Fury over demand to change recently-installed windows at Darwen business (From Lancashire Telegraph)
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Fury over demand to change recently-installed windows at Darwen business
A BUSINESSMAN has slammed a decision that means he will have to rip out recently-installed uPVC windows.
Steven Frisby bought the former Lloyds Bank in Croft Street, Darwen, last year and spent £200,000 renovating it.
As part of the renovations he removed old window frames to install new white uPVC ones.
The building now houses furniture shop Jack’s Discount Store.
But Blackburn with Darwen planning department said he must remove the frames because the building is in a conservation area.
Mr Frisby appealed the council’s order but the decision has been up held by the Planning Inspectorate.
A furious Mr Frisby said he would be taking his future business plans out of Darwen as a result.
He said: “We had one or two ideas for Darwen but I’m not going to bother any more as I am sick of this council. I spent £200,000 ren- ovating a derelict building and removed horrible old windows to replace them with new ones.
“They are now going to twist the knife and make me spend up to £10,000 replacing them.
“I haven’t got the money to be doing things like this.
“We were looking at a shop in Market Street but I can’t bring myself to go through all this again.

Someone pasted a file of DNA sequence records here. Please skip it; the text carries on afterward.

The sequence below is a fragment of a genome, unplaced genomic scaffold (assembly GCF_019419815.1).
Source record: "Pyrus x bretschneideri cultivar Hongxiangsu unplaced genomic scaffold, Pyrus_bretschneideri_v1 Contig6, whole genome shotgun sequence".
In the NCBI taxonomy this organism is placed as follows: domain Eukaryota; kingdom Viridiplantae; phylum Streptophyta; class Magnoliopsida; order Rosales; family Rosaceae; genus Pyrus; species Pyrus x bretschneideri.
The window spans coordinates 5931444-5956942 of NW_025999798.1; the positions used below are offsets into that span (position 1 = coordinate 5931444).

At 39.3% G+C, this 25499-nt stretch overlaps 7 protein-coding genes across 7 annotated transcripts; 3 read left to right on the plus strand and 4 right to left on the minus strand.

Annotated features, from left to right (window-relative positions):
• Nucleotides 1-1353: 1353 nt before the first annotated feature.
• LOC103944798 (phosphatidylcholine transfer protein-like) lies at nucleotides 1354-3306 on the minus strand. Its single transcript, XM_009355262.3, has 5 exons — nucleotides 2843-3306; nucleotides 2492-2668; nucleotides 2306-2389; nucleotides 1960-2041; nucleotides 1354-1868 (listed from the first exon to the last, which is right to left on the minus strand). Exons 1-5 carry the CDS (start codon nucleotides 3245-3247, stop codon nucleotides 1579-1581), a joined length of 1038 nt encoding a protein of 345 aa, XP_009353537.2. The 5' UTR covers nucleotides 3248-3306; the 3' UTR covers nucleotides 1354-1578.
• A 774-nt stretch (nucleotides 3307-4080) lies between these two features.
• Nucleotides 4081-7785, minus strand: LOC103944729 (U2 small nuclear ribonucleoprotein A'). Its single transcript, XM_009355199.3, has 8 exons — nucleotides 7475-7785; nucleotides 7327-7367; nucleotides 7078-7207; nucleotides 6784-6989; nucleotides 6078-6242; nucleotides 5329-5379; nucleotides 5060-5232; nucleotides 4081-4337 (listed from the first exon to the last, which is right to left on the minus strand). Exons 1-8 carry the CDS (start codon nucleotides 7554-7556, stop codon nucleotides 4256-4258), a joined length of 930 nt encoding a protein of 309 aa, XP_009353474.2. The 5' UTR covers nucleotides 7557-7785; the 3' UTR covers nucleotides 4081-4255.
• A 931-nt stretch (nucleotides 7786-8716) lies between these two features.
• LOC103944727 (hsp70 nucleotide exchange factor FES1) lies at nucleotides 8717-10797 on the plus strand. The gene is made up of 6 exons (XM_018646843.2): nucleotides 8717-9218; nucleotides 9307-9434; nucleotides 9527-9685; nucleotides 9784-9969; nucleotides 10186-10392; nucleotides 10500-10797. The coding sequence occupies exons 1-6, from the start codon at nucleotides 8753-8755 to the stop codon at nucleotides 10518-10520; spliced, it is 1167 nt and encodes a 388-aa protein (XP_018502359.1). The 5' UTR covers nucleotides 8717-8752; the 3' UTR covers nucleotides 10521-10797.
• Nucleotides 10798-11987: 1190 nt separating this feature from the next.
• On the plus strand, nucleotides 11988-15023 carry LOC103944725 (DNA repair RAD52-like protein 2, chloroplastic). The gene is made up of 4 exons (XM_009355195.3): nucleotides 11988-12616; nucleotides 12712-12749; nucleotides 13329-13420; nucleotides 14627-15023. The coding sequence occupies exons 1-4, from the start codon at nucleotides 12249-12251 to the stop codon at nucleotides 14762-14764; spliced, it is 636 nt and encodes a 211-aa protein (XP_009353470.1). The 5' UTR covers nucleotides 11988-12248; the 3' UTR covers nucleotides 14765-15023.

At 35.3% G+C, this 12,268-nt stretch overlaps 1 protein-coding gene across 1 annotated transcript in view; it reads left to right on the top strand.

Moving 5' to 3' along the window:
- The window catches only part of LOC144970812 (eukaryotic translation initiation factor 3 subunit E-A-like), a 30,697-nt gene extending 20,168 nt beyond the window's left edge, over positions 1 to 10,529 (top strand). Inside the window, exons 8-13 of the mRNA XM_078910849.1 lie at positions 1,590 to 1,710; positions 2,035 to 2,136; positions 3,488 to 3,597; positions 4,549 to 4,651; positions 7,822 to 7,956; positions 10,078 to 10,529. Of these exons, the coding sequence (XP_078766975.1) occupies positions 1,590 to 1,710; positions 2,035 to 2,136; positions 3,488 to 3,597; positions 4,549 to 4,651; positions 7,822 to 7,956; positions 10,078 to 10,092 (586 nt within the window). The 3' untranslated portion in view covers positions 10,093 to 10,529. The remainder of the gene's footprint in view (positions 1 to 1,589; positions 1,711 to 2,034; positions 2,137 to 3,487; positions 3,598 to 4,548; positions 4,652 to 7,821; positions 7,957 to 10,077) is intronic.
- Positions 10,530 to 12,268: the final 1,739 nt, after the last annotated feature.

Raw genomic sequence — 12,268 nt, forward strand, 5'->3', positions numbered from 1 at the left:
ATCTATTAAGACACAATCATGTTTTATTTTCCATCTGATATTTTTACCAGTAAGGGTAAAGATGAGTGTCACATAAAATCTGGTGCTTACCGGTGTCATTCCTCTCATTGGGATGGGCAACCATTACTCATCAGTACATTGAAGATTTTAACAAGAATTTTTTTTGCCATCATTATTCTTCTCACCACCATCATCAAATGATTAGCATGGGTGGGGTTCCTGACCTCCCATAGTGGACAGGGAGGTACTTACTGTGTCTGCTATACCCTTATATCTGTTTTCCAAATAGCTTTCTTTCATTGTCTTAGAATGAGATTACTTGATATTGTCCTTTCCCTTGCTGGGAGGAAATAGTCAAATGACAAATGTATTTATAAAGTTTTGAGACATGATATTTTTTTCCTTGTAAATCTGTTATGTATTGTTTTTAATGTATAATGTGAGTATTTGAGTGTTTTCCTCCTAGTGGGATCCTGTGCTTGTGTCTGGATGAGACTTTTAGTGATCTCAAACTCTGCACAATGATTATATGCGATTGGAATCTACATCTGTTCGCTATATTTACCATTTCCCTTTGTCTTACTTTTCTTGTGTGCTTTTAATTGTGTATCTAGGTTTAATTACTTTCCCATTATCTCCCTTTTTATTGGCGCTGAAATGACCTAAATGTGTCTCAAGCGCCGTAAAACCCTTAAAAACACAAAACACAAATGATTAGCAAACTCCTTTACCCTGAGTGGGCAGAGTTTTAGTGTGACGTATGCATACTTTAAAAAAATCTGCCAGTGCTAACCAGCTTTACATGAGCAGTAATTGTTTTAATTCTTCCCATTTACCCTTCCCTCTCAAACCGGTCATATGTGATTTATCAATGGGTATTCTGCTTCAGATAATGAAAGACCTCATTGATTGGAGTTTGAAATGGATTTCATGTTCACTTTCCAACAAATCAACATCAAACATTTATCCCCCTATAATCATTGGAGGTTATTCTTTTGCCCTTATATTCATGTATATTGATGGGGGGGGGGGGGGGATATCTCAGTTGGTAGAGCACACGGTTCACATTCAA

“I’m just going to let it stand empty now and go and buy a shop in Wigan.”
Darwen councillor Paul Browne, who slammed the council’s decision in August, said he was ‘disgusted’.
He said: “I was disappointed with the planning officer’s recommendation, esspecially when there are other businesses in the conservation area who have done the same and they haven’t said anything to them.
“It will make people think again about setting up businesses in Darwen.”
Sunnyhurst councillor Brian Taylor said: “We have got to consider that the council and private businesses have spent more than £2million on the conservation area.
“It wouldn’t be fair to them to allow plastic windows to spoil the whole ambience of that area.
“We want to make Darwen an attractive market town for people to come and shop in. As it stands, that building sends out all the wrong signals.”
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